University of Wisconsin–Madison

Examining mid-life social outcomes for individuals with autism

By Adityarup “Rup” Chakravorty, Waisman Communications

Newly published research led by Waisman Center clinician Megan Farley examines the experiences and mid-life social circumstances of 169 adults with autism spectrum disorder in Utah, including their employment status, relationships, community participation, and residential situations.

Megan Farley, PhD
Megan Farley, PhD

“This is one of the larger studies involving adults with autism,” says Farley, who is a psychologist at the Waisman Center Autism and Developmental Disabilities Clinic.

“For years, research on autism has predominantly focused on children,” says Farley. “This study is part of a small but growing number of recent studies that we hope will highlight several areas of need for adults with autism.”

Adults with autism often face many of the same challenges as children with autism, but they usually have many fewer resources and supports. For example, a 2015 report by the A.J. Drexel Autism Institute found that more than 25% of adults with autism who participated in that study received no services whatsoever after high school.

Farley and her colleagues at the University of Utah reported similar findings. For instance, 20% of study participants were unemployed (the national unemployment rate was ~4% in December 2017) and only 12% of participants were employed full-time.

According to the researchers, they “found an unmet need for effective strategies aimed at securing and maintaining meaningful work opportunities for adults with autism.”

The researchers also examined several other aspects of life for adults with ASD. “We looked at the types of relationships study participants are in, how they get around, what they do with their time—not only in terms of employment but also leisure activities—and their hopes and ambitions,” says Farley.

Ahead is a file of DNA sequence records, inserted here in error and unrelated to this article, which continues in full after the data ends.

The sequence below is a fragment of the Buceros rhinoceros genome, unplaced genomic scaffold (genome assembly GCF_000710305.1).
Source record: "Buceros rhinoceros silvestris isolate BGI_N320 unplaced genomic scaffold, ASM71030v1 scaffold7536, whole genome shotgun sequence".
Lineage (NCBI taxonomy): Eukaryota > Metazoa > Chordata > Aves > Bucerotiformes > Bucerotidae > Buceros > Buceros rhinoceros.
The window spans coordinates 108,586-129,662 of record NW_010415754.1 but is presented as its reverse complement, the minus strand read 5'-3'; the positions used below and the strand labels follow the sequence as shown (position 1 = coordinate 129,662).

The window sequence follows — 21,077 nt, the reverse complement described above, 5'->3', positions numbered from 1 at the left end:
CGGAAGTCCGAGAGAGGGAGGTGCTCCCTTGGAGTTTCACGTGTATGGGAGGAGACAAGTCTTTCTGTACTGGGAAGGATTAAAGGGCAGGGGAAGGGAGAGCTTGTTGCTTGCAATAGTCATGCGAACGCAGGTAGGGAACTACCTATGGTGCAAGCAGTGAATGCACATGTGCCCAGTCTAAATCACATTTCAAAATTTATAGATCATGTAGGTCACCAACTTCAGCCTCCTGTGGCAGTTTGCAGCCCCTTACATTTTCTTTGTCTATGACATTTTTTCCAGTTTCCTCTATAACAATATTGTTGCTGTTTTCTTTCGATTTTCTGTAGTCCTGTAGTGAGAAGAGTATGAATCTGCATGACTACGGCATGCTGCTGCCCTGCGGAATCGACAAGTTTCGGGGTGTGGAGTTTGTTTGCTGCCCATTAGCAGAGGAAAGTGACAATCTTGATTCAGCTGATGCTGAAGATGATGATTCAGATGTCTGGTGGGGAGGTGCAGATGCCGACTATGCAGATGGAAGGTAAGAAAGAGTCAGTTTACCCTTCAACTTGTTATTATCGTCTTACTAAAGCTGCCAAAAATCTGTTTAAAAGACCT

Study findings include: 72% of participants needed high levels of social or caregiver support; 5% of participants had experience with marriage and almost 75% had no experience with dating (but 67% of parents or caregivers felt their adult child with autism did not want a romantic partner); and 13% of participants were living independently (there were several instances where participants felt there was mutual benefit in living with family members).

Getting into the nitty-gritty of what life can be like for adults with ASD can help researchers and policy-makers develop and implement more effective interventions and supports.

“It’s important to have a combination of solid data and personal stories when you are trying to convince policy makers to make funding decisions,” says Farley, “This combination can strengthen arguments as to why resources need to be allocated to overcome specific challenges.”

But Farley says that research studies don’t just highlight challenges; they can also point to areas of strength. She mentions a group of study participants who have co-occurring intellectual disabilities along with autism. “These individuals were doing very well even in the face of some significant challenges,” she says. “Understanding what factors are helping them succeed in life would be very useful.”

Farley mentions some caveats for the study: “It’s important to keep in mind that study participants were diagnosed with autism in the 1980s when they were children,” she says. “Now people are being diagnosed with subtler forms of autism, so our findings are most applicable to people who would have been diagnosed with autism in the 1980s or to those who have more severe presentations of autism.”

Farley is continuing to analyze data from this study. Future research will look at more specific characteristics of autism in adults and how they interplay with employment and other outcomes. “Ultimately, I would like to find how we can help adults with autism who are not thriving become successful and live the best life they want to live.”

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